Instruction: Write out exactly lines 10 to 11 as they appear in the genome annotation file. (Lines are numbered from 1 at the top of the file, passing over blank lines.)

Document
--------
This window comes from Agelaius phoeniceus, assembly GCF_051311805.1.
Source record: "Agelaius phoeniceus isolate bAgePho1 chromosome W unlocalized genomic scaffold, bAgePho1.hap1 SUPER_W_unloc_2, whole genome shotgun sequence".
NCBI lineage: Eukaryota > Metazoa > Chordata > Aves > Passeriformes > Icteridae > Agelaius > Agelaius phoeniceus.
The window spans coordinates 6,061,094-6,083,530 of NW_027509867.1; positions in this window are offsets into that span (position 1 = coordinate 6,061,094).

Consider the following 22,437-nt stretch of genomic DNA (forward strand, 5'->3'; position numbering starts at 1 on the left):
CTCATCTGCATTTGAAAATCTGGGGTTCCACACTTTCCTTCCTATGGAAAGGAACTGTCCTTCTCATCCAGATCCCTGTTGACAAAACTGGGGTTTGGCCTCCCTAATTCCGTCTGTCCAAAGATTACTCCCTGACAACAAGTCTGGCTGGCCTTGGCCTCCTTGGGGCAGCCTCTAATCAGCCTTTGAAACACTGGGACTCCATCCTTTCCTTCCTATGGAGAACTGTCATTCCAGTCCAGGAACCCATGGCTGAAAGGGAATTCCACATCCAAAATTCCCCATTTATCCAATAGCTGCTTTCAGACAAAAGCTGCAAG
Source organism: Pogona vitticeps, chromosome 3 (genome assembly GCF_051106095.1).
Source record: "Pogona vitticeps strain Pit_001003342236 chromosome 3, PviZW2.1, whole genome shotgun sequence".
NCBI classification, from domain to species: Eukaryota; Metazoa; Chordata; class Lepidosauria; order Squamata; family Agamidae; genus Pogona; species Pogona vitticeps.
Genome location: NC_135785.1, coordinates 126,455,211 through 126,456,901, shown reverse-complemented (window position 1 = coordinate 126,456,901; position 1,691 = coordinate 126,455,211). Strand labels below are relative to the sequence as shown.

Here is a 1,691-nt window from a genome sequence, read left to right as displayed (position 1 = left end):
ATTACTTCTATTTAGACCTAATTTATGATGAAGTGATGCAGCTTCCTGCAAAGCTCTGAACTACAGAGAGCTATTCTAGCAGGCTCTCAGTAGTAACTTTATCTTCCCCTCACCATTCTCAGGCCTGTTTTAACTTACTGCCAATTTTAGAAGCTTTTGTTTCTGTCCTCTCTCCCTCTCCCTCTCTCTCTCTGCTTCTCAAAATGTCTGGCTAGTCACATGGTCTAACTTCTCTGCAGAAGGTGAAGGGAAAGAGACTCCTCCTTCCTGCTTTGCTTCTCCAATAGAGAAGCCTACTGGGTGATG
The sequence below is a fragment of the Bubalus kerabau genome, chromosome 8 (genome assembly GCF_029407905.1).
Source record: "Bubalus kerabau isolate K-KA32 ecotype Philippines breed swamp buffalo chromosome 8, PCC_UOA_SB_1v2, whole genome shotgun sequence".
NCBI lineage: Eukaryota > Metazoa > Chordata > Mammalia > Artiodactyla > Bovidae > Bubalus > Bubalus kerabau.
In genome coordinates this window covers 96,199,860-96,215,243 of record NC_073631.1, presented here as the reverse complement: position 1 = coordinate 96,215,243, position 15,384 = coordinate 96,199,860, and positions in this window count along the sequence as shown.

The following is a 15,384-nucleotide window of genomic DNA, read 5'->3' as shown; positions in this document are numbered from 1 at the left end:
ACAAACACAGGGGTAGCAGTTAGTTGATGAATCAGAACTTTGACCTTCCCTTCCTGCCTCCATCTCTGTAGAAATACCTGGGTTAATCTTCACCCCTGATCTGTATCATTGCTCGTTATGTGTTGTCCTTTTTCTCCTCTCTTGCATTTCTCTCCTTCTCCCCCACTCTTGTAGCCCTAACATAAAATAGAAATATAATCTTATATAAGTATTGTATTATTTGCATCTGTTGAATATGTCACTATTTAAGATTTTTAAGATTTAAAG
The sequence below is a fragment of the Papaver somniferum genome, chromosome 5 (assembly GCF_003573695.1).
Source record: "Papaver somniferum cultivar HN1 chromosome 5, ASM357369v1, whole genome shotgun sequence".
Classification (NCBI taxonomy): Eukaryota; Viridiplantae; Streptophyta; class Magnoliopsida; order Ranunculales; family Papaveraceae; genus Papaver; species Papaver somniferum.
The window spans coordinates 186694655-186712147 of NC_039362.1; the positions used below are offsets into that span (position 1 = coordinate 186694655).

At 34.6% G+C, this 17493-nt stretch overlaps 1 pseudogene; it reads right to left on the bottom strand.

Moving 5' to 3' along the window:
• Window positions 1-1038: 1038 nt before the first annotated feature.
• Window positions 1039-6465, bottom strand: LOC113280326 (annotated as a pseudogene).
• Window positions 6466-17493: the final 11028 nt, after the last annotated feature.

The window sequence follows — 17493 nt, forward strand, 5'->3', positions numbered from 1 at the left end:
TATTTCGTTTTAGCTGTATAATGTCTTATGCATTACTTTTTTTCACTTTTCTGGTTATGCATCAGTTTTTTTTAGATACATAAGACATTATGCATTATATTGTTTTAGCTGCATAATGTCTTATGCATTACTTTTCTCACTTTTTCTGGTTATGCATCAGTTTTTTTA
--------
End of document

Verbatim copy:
Genome location: NC_135785.1, coordinates 126,455,211 through 126,456,901, shown reverse-complemented (window position 1 = coordinate 126,456,901; position 1,691 = coordinate 126,455,211). Strand labels below are relative to the sequence as shown.

Here is a 1,691-nt window from a genome sequence, read left to right as displayed (position 1 = left end):